Written by James Ley
Directed by Jemima Levick
So, are you telling me you haven’t wanted to watch a one-woman version of Kander and Ebb’s Cabaret? To witness the decadence of the Kit-Kat swanning around the theatres of Aberdeen, Edinburgh, and Broadway: all to the distinct twang and ad-libbed jabs from a Scottish star? Madness if not. A version which pulls out all the stops. Brechtian masks, puppetry – complete with ventriloquists. And none of that live orchestration guff, nothing but the finest pre-recordings for our Sally.
Yet this is precisely the set-up for Sally, or rather, this is what’s going on on stage. We, the audience, never get to see this tour-de-force masterpiece. No, we only get to see the backrooms, the dressing rooms, and the bathrooms. But if you know anything about the theatre – that’s where the magic happens.
The dressing rooms. Not the lavvy.
But as Sally’s Cabaret finds footing in grander and more significant venues, the fame and prestige begin to take a toll on our leading lady. Paranoid delusions creep in, fears of the Tory party sending spies ro even assassins, women with umbrellas and headsets following her, and worries that the past is beginning to repeat itself. It’s utter madness. Right?
Adding additional dimensions of the surreal, our titular Sally is played by none other than Sally Reid – remarkably dependable for their fusion of comedy and drama, an exceptional choice for the role. Bringing a tight grasp of Ley’s humoristic writing and striking an adorable match with co-star Sam Stopford as Tyler, Sally’s new (and enforced) assistant. Initially presenting as a preening, goo-goo-eyed fan, Tyler’s starstruck persona ebbs away into an endearing charm as the narrative begins to veer wildly into the surreal and paranoid, Tyler a grounding presence at first before Stopford gains free-reign to burst out.
Subtlety is far from Ley’s auteurship. From the depravity of Wilf, to the, well, depravity of Ode To Joy (How Gordon got to go to the nasty pig party), there’s an indulgence and refusal to conform elevating their writing to triumphant heights. But those familiar with the subtextual brilliance of the works, or indeed the wonder of Love Song to Lavander Menace, will take a break from the comedic offers to allow a spark of recognition. There exists a nuance which captures the mindset of the contemporary theatregoers by the unmentionables. And few in contemporary theatre are achieving this quality as marvellously as Ley.
The script has a Cheshire grin, a cheeky one, that hides a more thought-provoking insight than its humour initially bestows. The satire is dripping from the frequent namedrops of politicians and cultural name-stays to the concerns of normalising the far-right. There’s a genuine and unsettling sense of contemporary power-play, where extreme swings platform their enemies’ countenance to enable, rather than subvert, to keep in check. At its grimmest – Sally is a reminder that, despite our facile notion that artistic expression is a luxury of the Left, it is, whether we wish to face it or not, the playground of the elite, of the far-right, and a cornerstone of the fascist ‘preservation’ mythos.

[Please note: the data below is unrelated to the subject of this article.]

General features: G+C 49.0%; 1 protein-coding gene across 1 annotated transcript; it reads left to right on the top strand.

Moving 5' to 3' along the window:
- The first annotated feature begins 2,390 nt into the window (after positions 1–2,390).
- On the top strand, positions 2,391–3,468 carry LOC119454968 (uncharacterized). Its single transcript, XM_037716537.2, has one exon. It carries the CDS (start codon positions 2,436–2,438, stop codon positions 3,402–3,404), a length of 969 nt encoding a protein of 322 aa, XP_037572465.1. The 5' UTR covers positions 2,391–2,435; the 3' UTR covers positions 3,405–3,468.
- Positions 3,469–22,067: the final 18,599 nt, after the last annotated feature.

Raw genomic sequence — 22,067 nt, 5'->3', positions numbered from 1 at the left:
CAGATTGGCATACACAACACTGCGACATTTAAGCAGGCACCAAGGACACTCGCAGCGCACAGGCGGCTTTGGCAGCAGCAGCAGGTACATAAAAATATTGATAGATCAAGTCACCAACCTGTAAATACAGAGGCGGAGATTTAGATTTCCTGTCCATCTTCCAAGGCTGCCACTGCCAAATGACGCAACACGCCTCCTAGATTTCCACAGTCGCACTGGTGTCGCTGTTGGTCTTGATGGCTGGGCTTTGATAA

Indeed, Sally’s joie de vivre comes from its utterly upfront and nihilistic opinions on politics and the mess we find ourselves swimming within. Reserved, but pace-effective, Jemima Levick’s direction is a touch conservative (the positive conservative, mind), enabling Stopford and Reid to make the most of their performance and emotive measurements rather than concern themselves with unnecessary frills or frequent scene changes. And where change does occur, small touches of scenic shifts offer a delightful twist of the comedic knife, whether it’s the growing florists PPP has evidently taken stocks out with or the treats within the dressing room poster to offer small comments on the industry at large; personally £459.99 for a Drury Lane performance is still relatively cheap given the current state of the Westend…
There is an unquestionable sense that, upon leaving the Traverse Theatre, audiences will carry a smile and a full belly. One of mirth, giddy and warmth. But on the bus home, the smile may fade as the anxiety of it all creeps in. That’s genius of Sally. One which, for its stumbles with pushing information out in a shorter runtime, what it may cram into the script, it communicates crystalline the agonising border in which art and politics meet – an uncomfortable alliance: one where one parasitically takes from the other.
Rather like a stage-star, and their unwanted, ambitious assistant.
Dissects an Uncomfortable Alliance
Sally runs as part of the Play, Pie & Pint season at the Traverse Theatre until September 24th.
Tickets for which may be obtained here.